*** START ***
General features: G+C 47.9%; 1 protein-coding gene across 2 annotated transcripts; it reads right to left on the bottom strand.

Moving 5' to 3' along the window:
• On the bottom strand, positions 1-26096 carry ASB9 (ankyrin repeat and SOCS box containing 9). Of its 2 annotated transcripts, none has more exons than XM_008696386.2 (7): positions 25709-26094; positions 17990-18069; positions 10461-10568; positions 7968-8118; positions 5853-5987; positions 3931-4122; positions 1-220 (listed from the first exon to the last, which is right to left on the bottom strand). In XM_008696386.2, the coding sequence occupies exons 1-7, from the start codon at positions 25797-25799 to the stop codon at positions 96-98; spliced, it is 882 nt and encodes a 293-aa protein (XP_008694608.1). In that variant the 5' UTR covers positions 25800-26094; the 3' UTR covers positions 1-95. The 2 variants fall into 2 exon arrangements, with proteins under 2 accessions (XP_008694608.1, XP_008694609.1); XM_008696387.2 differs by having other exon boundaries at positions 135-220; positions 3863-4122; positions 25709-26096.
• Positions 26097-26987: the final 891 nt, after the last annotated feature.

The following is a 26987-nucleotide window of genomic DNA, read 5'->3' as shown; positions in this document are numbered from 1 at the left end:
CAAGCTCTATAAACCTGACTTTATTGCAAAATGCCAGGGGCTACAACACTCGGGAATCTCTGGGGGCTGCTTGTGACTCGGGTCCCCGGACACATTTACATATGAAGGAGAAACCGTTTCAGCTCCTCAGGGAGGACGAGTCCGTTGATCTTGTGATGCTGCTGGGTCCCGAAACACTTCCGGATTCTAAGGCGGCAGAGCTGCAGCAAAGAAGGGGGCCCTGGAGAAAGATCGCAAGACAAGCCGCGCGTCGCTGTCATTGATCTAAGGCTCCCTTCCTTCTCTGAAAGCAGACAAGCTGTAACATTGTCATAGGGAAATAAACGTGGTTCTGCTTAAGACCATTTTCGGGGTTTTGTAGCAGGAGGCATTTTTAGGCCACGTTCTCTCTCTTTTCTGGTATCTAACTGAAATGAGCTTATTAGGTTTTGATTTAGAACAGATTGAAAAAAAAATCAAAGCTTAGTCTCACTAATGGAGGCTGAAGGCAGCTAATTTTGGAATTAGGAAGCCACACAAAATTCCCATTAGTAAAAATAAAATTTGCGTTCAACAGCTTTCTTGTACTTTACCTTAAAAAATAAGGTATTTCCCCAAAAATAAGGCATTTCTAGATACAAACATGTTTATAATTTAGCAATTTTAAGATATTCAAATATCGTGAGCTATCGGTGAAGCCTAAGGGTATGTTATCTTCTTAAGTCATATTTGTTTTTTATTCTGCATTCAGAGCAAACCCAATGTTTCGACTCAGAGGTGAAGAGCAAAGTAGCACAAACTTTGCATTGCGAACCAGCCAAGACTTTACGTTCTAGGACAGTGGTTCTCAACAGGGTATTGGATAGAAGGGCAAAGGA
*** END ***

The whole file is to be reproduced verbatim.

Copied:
General features: G+C 47.9%; 1 protein-coding gene across 2 annotated transcripts; it reads right to left on the bottom strand.

Moving 5' to 3' along the window:
• On the bottom strand, positions 1-26096 carry ASB9 (ankyrin repeat and SOCS box containing 9). Of its 2 annotated transcripts, none has more exons than XM_008696386.2 (7): positions 25709-26094; positions 17990-18069; positions 10461-10568; positions 7968-8118; positions 5853-5987; positions 3931-4122; positions 1-220 (listed from the first exon to the last, which is right to left on the bottom strand). In XM_008696386.2, the coding sequence occupies exons 1-7, from the start codon at positions 25797-25799 to the stop codon at positions 96-98; spliced, it is 882 nt and encodes a 293-aa protein (XP_008694608.1). In that variant the 5' UTR covers positions 25800-26094; the 3' UTR covers positions 1-95. The 2 variants fall into 2 exon arrangements, with proteins under 2 accessions (XP_008694608.1, XP_008694609.1); XM_008696387.2 differs by having other exon boundaries at positions 135-220; positions 3863-4122; positions 25709-26096.
• Positions 26097-26987: the final 891 nt, after the last annotated feature.

The following is a 26987-nucleotide window of genomic DNA, read 5'->3' as shown; positions in this document are numbered from 1 at the left end:
CAAGCTCTATAAACCTGACTTTATTGCAAAATGCCAGGGGCTACAACACTCGGGAATCTCTGGGGGCTGCTTGTGACTCGGGTCCCCGGACACATTTACATATGAAGGAGAAACCGTTTCAGCTCCTCAGGGAGGACGAGTCCGTTGATCTTGTGATGCTGCTGGGTCCCGAAACACTTCCGGATTCTAAGGCGGCAGAGCTGCAGCAAAGAAGGGGGCCCTGGAGAAAGATCGCAAGACAAGCCGCGCGTCGCTGTCATTGATCTAAGGCTCCCTTCCTTCTCTGAAAGCAGACAAGCTGTAACATTGTCATAGGGAAATAAACGTGGTTCTGCTTAAGACCATTTTCGGGGTTTTGTAGCAGGAGGCATTTTTAGGCCACGTTCTCTCTCTTTTCTGGTATCTAACTGAAATGAGCTTATTAGGTTTTGATTTAGAACAGATTGAAAAAAAAATCAAAGCTTAGTCTCACTAATGGAGGCTGAAGGCAGCTAATTTTGGAATTAGGAAGCCACACAAAATTCCCATTAGTAAAAATAAAATTTGCGTTCAACAGCTTTCTTGTACTTTACCTTAAAAAATAAGGTATTTCCCCAAAAATAAGGCATTTCTAGATACAAACATGTTTATAATTTAGCAATTTTAAGATATTCAAATATCGTGAGCTATCGGTGAAGCCTAAGGGTATGTTATCTTCTTAAGTCATATTTGTTTTTTATTCTGCATTCAGAGCAAACCCAATGTTTCGACTCAGAGGTGAAGAGCAAAGTAGCACAAACTTTGCATTGCGAACCAGCCAAGACTTTACGTTCTAGGACAGTGGTTCTCAACAGGGTATTGGATAGAAGGGCAAAGGA